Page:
"SARTRE is a very exciting project with future potential for saving fuel and improving traffic safety," said Carl Johan Almqvist, Traffic and Product Safety Director at Volvo Trucks.
The tests, first to be carried out outside the simulators, included a lead truck and a single following car (Volvo S60). The lead truck was a 6x2 Volvo Automated FH rigid with a 13-litre engine, which comprised all the safety systems currently offered by Volvo Trucks, including ESP (Electronic Stability Program), Lane Keeping Support, Driver Alert Support, Lane Change Support and Adaptive Cruise Control.
In vehicle platooning, each car measures the distance, speed and direction and adjusts to the car in front. All the vehicles are totally detached from one another and can leave the procession at any time. However, once in the platoon, drivers can relax and do other things while the platoon proceeds towards its long-haul destination.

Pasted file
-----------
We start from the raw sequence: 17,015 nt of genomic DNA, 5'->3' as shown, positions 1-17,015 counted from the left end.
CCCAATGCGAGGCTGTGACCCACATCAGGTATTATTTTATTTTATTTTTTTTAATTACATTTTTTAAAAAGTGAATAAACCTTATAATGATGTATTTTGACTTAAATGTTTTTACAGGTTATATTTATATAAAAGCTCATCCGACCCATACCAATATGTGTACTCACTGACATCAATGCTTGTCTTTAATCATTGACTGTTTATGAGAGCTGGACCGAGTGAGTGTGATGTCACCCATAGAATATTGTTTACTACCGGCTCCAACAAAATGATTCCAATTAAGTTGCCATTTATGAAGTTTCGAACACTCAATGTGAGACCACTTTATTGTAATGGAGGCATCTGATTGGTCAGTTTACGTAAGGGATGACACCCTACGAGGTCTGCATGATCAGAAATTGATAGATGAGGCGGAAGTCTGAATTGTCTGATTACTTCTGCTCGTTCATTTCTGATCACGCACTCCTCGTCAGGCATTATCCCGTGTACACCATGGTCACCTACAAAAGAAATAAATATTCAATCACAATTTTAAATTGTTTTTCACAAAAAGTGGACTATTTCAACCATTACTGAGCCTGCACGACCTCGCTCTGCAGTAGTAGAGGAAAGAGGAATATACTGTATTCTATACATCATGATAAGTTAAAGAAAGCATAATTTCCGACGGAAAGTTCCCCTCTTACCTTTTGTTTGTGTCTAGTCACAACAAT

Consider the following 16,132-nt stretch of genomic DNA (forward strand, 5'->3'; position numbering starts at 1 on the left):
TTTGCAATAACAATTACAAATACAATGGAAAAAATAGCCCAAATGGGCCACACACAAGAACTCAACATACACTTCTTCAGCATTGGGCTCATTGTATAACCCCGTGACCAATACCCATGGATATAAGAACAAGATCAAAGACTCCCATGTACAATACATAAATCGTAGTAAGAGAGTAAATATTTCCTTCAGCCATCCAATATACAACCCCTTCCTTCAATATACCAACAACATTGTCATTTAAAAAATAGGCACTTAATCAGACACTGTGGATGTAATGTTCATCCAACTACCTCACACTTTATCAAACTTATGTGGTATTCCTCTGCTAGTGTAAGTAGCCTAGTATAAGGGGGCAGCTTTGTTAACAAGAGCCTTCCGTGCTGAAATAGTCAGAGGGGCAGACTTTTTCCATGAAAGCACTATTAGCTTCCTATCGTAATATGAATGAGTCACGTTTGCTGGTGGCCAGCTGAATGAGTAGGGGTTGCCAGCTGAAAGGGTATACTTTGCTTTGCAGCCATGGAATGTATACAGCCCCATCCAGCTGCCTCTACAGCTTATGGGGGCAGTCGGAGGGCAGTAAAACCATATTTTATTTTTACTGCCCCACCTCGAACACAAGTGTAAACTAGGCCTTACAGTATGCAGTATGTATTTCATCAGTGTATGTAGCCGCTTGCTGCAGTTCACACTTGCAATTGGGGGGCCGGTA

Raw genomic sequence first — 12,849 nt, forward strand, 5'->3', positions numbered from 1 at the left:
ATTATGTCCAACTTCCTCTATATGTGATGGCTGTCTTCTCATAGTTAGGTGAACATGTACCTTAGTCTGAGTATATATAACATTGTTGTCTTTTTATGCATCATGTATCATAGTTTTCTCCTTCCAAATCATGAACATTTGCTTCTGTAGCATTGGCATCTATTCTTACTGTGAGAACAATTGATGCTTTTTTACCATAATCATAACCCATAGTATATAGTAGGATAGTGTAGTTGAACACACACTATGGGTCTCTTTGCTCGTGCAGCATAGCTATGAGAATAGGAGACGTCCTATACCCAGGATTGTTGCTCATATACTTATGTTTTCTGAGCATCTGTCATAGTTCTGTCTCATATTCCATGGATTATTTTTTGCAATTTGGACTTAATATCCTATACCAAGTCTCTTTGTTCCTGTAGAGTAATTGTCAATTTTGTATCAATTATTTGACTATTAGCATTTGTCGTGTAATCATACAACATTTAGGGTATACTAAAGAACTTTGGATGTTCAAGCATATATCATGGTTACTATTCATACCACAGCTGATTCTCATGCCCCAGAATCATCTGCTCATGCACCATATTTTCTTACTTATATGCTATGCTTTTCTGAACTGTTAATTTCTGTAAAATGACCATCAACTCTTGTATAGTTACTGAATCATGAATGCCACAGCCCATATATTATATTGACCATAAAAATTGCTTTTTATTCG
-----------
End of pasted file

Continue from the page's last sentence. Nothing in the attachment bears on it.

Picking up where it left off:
"Platooning offers the prospect of improved road safety, better road space utilization, improved driver comfort on long journeys as well as reduced fuel consumption and hence lower CO2 emissions. With the combined skills of its participating companies, SARTRE is making tangible progress towards the realization of safe and effective road train technology," stated Ricardo UK Ltd's Tom Robinson, SARTRE project coordinator.